Defense Technology Monitor No. 75

Related Categories: Military Innovation; Missile Defense; Science and Technology; China

China hopes to compete with Western powers using its fifth-generation J-20 fighter jet, but engine problems appear to be keeping the plane from reaching its full potential. As part of Beijing's military modernization, military planners hoped to place advanced weaponry (including directed energy weapons) on the aircraft. However, Chinese engineers are still not yet able to produce a capable engine. According to former PLA instructor Song Zhongping, "the J-20 needs more thrust and stable power generation to fully utilise directed-energy weapons." Furthermore, Ridzwan Rahmat, principal defense analyst at military publisher Jane's, assessed that "loading the aircraft with more payloads, such as power systems for DEW, will have an effect on the aircraft's range and maneuverability." For now, it appears that all of the cutting edge directed energy weapons technologies are out of reach for China's premier fighter. (Business Insider, February 7, 2022)

In the U.S., work on railgun technology has been abandoned in recent times in favor of a focus on hypersonic weapons development. In China, however, railguns are continuing to progress. Rail weapons do not possess an exploding payload, instead relying on electromagnetic energy to thrust projectiles toward a target at seven times the speed of sound, causing a devastating kinetic impact. While less maneuverable than other alternatives, railgun projectiles offer some advantages because they are very difficult to shoot down in flight, cost a fraction of traditional tactical missiles, and are impervious to electronic warfare attack. However, this technology is not without significant issues, particularly the wear and tear on railgun barrels, which can only fire around 20 shots before needing to be replaced. China now aims to rectify this issue by distributing liquid metal on the firing rails to reduce friction and wear, making for more durable and survivable railgun tech. (Asia Times, February 21, 2022)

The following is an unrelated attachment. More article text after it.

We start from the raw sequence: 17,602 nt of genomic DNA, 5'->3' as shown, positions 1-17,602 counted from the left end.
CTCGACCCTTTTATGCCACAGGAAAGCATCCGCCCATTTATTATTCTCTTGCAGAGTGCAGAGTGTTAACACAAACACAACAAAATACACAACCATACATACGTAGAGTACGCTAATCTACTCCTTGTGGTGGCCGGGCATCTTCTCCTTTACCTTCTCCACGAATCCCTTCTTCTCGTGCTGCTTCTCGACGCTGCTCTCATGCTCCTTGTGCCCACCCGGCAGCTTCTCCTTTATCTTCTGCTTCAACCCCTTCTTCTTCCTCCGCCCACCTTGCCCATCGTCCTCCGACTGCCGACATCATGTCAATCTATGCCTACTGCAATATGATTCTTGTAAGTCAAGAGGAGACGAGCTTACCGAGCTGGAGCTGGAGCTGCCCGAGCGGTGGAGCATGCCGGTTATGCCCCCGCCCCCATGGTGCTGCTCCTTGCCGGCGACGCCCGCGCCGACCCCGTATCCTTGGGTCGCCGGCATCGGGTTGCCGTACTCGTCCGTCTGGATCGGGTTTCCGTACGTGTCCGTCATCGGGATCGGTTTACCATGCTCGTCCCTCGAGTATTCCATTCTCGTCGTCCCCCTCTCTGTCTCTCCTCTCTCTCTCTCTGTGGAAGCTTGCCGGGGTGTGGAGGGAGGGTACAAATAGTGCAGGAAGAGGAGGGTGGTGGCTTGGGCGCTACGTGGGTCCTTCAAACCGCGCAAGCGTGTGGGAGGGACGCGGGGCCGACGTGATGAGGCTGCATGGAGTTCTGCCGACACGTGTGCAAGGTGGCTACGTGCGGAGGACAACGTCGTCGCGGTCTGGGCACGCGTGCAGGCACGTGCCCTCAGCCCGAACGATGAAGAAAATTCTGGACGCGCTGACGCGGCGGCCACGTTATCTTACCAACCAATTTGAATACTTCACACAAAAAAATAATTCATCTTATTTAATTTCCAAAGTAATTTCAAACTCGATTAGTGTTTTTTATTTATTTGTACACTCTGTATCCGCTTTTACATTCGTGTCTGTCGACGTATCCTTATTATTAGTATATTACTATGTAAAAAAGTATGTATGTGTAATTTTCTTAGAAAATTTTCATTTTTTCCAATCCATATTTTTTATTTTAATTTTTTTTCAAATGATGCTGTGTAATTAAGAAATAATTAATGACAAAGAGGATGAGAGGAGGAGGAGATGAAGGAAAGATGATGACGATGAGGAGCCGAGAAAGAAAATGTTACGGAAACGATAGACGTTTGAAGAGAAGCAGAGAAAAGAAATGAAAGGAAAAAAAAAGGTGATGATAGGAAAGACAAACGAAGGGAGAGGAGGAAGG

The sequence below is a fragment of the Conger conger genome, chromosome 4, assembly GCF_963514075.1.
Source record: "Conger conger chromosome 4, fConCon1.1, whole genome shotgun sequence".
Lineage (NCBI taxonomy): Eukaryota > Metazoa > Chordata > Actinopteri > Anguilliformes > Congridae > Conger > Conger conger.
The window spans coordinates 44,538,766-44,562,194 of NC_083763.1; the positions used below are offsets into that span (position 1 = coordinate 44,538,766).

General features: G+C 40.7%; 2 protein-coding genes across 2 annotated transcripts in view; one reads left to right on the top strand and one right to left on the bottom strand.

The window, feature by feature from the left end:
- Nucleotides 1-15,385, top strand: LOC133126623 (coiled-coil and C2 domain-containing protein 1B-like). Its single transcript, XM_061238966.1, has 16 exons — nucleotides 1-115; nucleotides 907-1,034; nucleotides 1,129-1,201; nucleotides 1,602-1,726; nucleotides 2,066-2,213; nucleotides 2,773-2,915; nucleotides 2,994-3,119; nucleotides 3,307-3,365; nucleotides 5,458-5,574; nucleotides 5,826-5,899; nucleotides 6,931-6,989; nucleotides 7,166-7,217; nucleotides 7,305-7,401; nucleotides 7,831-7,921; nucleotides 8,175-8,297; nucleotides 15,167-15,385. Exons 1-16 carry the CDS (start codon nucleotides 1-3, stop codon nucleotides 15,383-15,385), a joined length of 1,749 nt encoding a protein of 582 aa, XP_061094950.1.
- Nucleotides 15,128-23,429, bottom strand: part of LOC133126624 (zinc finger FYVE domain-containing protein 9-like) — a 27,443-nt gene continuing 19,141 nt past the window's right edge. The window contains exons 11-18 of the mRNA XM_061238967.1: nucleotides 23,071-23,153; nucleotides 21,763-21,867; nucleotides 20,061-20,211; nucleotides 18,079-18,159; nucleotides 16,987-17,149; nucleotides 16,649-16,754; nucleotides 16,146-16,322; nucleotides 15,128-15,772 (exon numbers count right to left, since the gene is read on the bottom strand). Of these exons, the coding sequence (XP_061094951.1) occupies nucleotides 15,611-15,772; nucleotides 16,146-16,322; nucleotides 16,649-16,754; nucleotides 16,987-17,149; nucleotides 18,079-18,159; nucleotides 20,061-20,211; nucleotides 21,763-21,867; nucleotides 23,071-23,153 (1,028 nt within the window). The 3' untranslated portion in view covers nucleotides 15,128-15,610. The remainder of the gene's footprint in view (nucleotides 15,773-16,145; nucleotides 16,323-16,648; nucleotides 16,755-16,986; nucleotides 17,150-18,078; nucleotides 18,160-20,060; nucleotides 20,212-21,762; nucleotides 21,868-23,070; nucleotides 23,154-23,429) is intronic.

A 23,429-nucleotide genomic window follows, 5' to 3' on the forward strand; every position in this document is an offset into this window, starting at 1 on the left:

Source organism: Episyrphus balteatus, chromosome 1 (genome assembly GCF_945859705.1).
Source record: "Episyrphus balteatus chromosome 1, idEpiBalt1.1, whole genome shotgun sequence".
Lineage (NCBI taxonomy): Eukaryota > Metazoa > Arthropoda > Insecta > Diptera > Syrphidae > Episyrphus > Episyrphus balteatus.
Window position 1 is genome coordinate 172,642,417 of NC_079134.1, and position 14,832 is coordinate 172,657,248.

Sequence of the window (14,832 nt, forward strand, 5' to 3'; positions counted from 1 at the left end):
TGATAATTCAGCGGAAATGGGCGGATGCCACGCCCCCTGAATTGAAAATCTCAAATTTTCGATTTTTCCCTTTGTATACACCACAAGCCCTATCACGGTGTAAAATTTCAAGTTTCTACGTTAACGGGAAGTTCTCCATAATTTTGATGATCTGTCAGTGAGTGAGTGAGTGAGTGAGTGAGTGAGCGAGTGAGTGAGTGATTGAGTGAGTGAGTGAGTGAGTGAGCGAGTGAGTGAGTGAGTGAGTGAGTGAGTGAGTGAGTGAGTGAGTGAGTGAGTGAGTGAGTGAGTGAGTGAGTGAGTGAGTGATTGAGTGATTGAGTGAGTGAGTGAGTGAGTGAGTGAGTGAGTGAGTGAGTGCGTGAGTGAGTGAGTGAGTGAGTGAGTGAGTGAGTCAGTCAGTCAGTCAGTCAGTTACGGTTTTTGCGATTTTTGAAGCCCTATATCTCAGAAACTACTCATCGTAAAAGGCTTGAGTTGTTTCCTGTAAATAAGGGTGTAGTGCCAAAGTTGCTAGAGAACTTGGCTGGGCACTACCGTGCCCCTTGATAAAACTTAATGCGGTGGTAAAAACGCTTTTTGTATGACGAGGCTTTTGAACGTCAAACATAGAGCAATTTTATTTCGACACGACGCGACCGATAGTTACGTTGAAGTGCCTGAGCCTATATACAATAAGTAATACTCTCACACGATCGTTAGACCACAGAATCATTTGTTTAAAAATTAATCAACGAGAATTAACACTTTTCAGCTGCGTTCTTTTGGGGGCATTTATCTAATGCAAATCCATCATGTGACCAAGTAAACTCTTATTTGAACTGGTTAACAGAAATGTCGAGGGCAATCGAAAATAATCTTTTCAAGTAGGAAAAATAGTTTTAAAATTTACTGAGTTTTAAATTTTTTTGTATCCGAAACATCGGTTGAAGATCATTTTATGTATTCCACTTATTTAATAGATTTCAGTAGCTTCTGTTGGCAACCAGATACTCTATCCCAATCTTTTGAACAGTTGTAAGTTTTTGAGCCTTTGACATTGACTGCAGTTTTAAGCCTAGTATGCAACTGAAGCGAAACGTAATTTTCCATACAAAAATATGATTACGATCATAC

The strength and elasticity of human tooth enamel could not be beaten by any man-made substance — until now. Tooth enamel cannot regenerate after it has been decayed by acid-produced bacteria in the mouth. However, a group of scientists recently proposed a new design for tooth enamel that exceeds the strength and elasticity of the natural version. In a recent study, co-author Nicholas A. Kotov notes that "all the components are biocompatible and can be expected to perform well in both animal and human trials." Future applications could involve repairing bones, coating artificial implants, or even making body armor or car parts with durable and elastic strength. (Freethink, February 13, 2022)

Body armor manufacturer RTS Tactical recently developed a new technology that aims to solve one of the biggest weaknesses in protective gear: fragmentation. Fragmentation refers to the shrapnel effect when body armor stops a bullet from hitting the wearer, but shatters the bullet into tiny pieces that are then projected outward and can wound bystanders. Newly developed RESES Technology stops bullet fragmentation by directing a bullet into a containment chamber within the armor itself. RTS added a steel panel with self-sealing Polyuria coating to body armor that entirely envelops the bullet, preventing any fragmentation. Third party lab tests have confirmed the new armor is effective as long as the bullet hits a minimum of two inches from the panel edge. However, the new plate does increase the weight of the vest by 7.9 pounds. (BodyArmor News, February 9, 2022)

As Russia and China continue to improve their hypersonic weapon arsenals, the U.S. will need to find creative solutions to counter them. Unlike ballistic missiles, hypersonic weapons do not follow an arcing path during flight, and both their detection and interception are much harder due to high levels of maneuverability. To date, the U.S. Missile Defense Agency has not developed any near-term solutions. However, the Center for Strategic & International Studies recently released a white paper that proposes a unique idea. The report argues in favor of area-wide kill mechanisms that fill a hypersonic missile's flight path with small particles such as dust, which may degrade the weapon's performance. According to the report, numerous studies show that particles in the atmosphere, such as dust or even rain, damage the nose cone of hypersonic weapons traveling at high speeds and can disrupt them completely. Proactively seeding an area of the atmosphere the weapon is likely to transit through with such "twentieth century flak" could be a cost-effective technique and cover a large area — and provide a solution far simpler than attempting to target and hit a hypersonic missile with a kinetic interceptor. (The Drive, February 7, 2022)